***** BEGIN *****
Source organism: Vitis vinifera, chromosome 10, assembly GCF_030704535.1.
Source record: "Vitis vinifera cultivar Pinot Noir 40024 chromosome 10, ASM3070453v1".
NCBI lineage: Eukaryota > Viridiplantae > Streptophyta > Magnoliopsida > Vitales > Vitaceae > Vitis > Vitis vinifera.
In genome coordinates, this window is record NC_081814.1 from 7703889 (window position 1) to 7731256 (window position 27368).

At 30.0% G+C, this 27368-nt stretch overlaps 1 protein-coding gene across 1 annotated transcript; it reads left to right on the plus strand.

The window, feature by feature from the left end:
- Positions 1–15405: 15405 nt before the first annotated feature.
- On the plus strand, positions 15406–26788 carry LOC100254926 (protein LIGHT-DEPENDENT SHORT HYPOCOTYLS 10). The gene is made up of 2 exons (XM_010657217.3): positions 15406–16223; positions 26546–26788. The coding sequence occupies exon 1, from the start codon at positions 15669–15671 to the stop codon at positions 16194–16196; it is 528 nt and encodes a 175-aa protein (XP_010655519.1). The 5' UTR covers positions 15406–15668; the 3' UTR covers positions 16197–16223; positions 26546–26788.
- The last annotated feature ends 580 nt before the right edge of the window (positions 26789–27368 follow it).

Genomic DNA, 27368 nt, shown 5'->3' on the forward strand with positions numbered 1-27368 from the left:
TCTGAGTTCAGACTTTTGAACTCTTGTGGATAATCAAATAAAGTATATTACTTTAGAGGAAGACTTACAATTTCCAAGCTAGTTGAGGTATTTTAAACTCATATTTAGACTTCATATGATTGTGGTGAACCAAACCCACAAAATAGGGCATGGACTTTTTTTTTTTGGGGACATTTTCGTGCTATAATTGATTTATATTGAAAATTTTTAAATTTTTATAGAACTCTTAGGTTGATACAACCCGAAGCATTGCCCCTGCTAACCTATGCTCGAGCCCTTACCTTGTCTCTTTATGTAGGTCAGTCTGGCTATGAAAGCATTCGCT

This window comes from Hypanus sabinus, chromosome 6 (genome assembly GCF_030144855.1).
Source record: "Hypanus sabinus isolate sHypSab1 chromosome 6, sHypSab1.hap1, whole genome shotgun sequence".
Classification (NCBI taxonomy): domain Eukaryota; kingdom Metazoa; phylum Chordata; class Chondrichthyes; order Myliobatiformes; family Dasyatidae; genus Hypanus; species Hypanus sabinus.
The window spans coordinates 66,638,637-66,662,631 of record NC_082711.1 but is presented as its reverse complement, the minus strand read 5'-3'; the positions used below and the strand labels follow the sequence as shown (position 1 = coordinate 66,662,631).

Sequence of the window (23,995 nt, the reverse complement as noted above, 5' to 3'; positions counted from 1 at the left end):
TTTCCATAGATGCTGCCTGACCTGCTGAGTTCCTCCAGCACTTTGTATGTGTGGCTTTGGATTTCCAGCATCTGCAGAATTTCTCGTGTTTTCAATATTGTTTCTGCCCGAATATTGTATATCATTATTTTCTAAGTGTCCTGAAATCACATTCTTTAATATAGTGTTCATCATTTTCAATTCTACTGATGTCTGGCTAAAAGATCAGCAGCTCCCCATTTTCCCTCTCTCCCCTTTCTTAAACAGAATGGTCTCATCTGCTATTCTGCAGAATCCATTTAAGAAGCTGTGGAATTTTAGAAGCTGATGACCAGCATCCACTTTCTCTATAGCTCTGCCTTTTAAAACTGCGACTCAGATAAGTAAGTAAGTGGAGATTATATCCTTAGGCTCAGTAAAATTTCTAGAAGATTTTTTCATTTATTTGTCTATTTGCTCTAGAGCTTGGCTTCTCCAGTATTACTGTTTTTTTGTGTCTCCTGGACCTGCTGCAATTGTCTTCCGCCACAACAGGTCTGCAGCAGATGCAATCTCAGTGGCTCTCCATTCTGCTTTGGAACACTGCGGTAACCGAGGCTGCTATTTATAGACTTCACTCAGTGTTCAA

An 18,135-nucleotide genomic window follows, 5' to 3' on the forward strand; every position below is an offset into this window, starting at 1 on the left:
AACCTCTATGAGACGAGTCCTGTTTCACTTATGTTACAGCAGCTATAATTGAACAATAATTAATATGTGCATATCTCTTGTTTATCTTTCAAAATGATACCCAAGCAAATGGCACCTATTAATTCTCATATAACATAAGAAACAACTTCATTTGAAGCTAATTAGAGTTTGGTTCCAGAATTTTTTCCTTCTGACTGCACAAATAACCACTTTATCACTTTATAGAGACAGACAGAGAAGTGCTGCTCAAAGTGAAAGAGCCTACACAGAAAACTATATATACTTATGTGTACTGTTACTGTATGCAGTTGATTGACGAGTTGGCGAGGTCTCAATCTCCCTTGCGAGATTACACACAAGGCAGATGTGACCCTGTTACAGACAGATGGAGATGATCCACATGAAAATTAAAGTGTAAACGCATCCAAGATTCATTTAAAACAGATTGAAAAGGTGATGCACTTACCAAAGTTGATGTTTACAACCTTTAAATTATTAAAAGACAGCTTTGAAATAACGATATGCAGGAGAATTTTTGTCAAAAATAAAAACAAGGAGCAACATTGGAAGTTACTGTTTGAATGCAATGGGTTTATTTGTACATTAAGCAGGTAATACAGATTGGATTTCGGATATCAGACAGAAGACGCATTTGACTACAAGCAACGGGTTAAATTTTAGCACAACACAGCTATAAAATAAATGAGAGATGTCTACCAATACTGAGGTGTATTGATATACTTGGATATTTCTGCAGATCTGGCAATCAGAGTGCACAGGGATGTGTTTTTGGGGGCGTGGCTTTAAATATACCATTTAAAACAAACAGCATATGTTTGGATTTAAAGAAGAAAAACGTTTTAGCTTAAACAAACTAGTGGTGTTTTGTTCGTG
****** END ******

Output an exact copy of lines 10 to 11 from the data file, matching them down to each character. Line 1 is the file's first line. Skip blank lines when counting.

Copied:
Genomic DNA, 27368 nt, shown 5'->3' on the forward strand with positions numbered 1-27368 from the left:
TCTGAGTTCAGACTTTTGAACTCTTGTGGATAATCAAATAAAGTATATTACTTTAGAGGAAGACTTACAATTTCCAAGCTAGTTGAGGTATTTTAAACTCATATTTAGACTTCATATGATTGTGGTGAACCAAACCCACAAAATAGGGCATGGACTTTTTTTTTTTGGGGACATTTTCGTGCTATAATTGATTTATATTGAAAATTTTTAAATTTTTATAGAACTCTTAGGTTGATACAACCCGAAGCATTGCCCCTGCTAACCTATGCTCGAGCCCTTACCTTGTCTCTTTATGTAGGTCAGTCTGGCTATGAAAGCATTCGCT